Both Tacoma engines feature a version of Toyota’s variable valve timing called VVT-i, which helps maximize torque and horsepower across the engines’ operating spectrum. Standard motivation for the regular and Access Cab models is provided by a 2.7-liter four-cylinder that churns out a modest 159 horsepower but, more importantly, a respectable 180 pound-feet of torque. It’s a trusty, torquey workhorse of an engine, the kind Car and Driver says they'd choose “to power a backup generator for a field hospital.” But it’s not going to win any races. Edmunds.com advises “owners planning on frequent hauling or towing will certainly want to choose the V6.” The tractable 4.0-liter V-6 is an enthusiastic motivator The Auto Channel describes as yielding a “smooth and usable broad spread of power.” Consumer Guide praises the aural quality of the 4.0-liter V-6, complimenting its “refined growl under acceleration.” The V-6 is standard in the Double Cab and optional in other models, and it produces 236 horsepower and 266 pound-feet of torque. To back up their subjective impressions, The Auto Channel posts a fleet 7.8-second run to 60 mph with their heavily optioned 4WD, long-bed Double Cab V-6.
For the four-cylinder, a five-speed manual comes standard and a four-speed automatic is available. For the V-6, a six-speed manual is standard and a five-speed automatic available. While both automatics were generally praised for smooth and seamless operation, Cars.com finds the six-speed manual a bit notchy and claims that it “makes shifting gears more difficult than in some other trucks.” Nonetheless, Car and Driver celebrates the number of ratios in both transmissions paired with the V-6, claiming “there's a reason the big rigs have dozens of gears, and laden with payload, the Tacoma's extra ratios, both manual and automatic, will be celebrated.”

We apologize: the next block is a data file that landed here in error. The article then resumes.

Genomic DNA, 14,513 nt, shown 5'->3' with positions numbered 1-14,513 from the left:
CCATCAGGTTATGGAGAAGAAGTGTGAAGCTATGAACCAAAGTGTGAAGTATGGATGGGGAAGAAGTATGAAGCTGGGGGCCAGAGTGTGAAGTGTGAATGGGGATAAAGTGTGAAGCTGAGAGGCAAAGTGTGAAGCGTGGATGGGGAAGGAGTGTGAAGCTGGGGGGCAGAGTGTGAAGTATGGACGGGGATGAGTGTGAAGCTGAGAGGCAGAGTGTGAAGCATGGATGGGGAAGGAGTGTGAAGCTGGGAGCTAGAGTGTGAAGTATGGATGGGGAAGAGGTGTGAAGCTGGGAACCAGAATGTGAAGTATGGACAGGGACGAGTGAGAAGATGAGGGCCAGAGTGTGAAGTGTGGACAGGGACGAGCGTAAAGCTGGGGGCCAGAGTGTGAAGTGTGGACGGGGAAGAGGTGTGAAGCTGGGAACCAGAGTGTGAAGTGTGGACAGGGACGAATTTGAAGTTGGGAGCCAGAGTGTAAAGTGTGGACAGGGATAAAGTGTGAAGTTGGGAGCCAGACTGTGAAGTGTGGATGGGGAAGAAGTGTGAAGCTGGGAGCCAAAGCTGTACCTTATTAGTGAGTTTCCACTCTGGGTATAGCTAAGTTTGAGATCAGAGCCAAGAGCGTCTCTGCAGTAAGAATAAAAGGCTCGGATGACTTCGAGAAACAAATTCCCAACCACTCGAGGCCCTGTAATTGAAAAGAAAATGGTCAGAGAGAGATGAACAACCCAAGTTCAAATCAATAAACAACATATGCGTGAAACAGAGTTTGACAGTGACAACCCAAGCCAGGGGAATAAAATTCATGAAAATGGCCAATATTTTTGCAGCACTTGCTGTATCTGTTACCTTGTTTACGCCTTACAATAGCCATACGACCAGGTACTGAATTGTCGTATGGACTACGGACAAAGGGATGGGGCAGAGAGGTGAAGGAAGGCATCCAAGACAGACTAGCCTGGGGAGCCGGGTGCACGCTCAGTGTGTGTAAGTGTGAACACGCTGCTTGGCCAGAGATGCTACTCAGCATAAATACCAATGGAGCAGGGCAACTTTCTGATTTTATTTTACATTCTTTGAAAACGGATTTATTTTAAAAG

A drivetrain option in 4WD models--one usually reserved for such tony company as BMW and Range Rover, which calls it Hill Descent Control--is the Downhill Assist Control. As described by Motor Trend, this feature “automatically pulses the brakes to maintain a steady five-mph speed while descending steep trails and tracks.” There's also a differential lock that’s standard on the off-road package and an available locking differential simulator on non-off-road package Tacomas (except for the X-Runner) that uses the ABS system to quash unwanted wheelspin.
As to fuel economy, the Tacoma averages 18 mpg over 3,964 miles of Alaskan terrain with lead-footed Car and Driver editors at the helm. Official EPA numbers put the regular cab, four-cylinder five-speed manual at the top of Tacoma efficiency with 20 mpg in the city and 25 mpg on the highway. Interestingly, the six-speed manual V-6 combo nets the lowest efficiency, with a 15/18 mpg, city/highway rating in 4X4 guise. The five-speed automatic V-6 combo splits the difference, with a city/highway rating of 16/20 mpg with both two- and four-wheel drive.
Car and Driver praises the Tacoma’s body structure on a drive in Alaska, declaring its ride “expunged of creaks and body shivers, even when clobbered by the mini-McKinley frost heaves” (ironically, after 40,000 miles, they weren’t quite as thrilled). Edmunds’ consumers complain about “occasionally rough ride quality.” And The Auto Channel finds the Tacoma “excels in off-road situations and is reasonably comfortable on the street. But depending on how it's equipped and whether it's carrying a load or not, the Tacoma can seem skittish or bouncy at times.” Driving the street-oriented X-Runner, Autoblog reinforces others’ impressions of a bouncy ride and numb steering, lamenting that “even though the X-Runner adds another brace to boost steering feel, the truck still comes up short.”